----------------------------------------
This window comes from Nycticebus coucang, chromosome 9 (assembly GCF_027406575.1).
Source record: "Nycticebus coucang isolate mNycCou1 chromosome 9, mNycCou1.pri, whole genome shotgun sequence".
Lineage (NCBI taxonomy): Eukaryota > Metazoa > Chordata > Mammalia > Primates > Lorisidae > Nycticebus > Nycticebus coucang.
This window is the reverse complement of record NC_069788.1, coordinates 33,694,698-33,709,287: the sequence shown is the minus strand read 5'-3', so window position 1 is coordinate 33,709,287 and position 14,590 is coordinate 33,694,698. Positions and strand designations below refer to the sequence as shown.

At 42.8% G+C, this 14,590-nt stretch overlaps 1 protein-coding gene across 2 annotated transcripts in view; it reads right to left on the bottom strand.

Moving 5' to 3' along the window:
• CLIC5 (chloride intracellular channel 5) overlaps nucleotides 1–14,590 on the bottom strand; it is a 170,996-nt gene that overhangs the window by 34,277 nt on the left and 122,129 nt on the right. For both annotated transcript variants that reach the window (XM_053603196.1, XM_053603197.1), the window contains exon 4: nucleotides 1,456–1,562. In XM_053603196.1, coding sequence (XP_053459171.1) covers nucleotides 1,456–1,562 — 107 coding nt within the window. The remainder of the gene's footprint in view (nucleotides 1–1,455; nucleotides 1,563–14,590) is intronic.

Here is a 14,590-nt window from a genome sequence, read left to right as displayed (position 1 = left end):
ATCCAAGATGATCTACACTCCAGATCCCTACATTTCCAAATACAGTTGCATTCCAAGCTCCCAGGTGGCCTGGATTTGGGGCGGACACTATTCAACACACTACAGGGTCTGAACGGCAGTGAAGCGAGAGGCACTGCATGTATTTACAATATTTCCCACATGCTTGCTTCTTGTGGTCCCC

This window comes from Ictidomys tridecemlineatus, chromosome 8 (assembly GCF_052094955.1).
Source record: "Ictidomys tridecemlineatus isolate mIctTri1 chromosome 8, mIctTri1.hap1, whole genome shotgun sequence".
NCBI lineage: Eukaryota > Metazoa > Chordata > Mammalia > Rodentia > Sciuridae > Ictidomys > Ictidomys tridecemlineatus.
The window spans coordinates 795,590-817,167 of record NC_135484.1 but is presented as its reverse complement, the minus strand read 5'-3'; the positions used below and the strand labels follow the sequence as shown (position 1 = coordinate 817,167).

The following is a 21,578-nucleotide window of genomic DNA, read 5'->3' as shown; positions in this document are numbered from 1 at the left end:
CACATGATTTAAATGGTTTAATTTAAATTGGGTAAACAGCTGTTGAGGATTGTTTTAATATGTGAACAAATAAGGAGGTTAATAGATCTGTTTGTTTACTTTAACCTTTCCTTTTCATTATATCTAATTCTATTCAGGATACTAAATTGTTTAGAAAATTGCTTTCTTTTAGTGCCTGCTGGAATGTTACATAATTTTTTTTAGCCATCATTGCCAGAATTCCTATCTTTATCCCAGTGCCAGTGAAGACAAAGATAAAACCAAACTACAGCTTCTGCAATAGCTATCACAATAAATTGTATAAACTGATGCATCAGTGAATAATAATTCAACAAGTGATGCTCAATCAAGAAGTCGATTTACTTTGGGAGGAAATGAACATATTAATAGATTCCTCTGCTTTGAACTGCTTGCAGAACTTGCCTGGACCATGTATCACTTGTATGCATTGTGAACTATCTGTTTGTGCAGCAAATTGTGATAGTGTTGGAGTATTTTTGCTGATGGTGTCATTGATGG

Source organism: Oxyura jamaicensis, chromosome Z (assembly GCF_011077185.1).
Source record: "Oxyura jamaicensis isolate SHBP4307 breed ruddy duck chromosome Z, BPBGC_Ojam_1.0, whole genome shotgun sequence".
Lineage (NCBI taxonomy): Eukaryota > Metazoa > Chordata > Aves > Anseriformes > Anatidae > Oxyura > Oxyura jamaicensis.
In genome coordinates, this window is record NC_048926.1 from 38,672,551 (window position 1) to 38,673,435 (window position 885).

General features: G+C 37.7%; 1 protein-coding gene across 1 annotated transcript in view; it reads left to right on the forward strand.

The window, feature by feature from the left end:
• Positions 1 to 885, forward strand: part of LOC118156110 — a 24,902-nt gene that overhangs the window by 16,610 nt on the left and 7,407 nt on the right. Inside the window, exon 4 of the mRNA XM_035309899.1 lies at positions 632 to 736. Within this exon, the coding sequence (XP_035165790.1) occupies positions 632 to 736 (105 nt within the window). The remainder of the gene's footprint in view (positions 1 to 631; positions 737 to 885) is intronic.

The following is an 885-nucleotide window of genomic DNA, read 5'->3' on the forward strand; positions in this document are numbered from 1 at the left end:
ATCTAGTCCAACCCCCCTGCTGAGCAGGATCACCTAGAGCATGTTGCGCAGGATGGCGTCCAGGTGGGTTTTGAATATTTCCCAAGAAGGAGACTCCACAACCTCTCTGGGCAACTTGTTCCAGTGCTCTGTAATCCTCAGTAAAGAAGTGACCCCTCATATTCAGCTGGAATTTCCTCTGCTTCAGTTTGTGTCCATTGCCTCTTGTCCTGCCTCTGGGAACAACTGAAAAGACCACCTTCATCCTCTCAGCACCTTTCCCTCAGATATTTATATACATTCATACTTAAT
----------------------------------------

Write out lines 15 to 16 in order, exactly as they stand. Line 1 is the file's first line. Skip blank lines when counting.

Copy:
CACATGATTTAAATGGTTTAATTTAAATTGGGTAAACAGCTGTTGAGGATTGTTTTAATATGTGAACAAATAAGGAGGTTAATAGATCTGTTTGTTTACTTTAACCTTTCCTTTTCATTATATCTAATTCTATTCAGGATACTAAATTGTTTAGAAAATTGCTTTCTTTTAGTGCCTGCTGGAATGTTACATAATTTTTTTTAGCCATCATTGCCAGAATTCCTATCTTTATCCCAGTGCCAGTGAAGACAAAGATAAAACCAAACTACAGCTTCTGCAATAGCTATCACAATAAATTGTATAAACTGATGCATCAGTGAATAATAATTCAACAAGTGATGCTCAATCAAGAAGTCGATTTACTTTGGGAGGAAATGAACATATTAATAGATTCCTCTGCTTTGAACTGCTTGCAGAACTTGCCTGGACCATGTATCACTTGTATGCATTGTGAACTATCTGTTTGTGCAGCAAATTGTGATAGTGTTGGAGTATTTTTGCTGATGGTGTCATTGATGG

Source organism: Oxyura jamaicensis, chromosome Z (assembly GCF_011077185.1).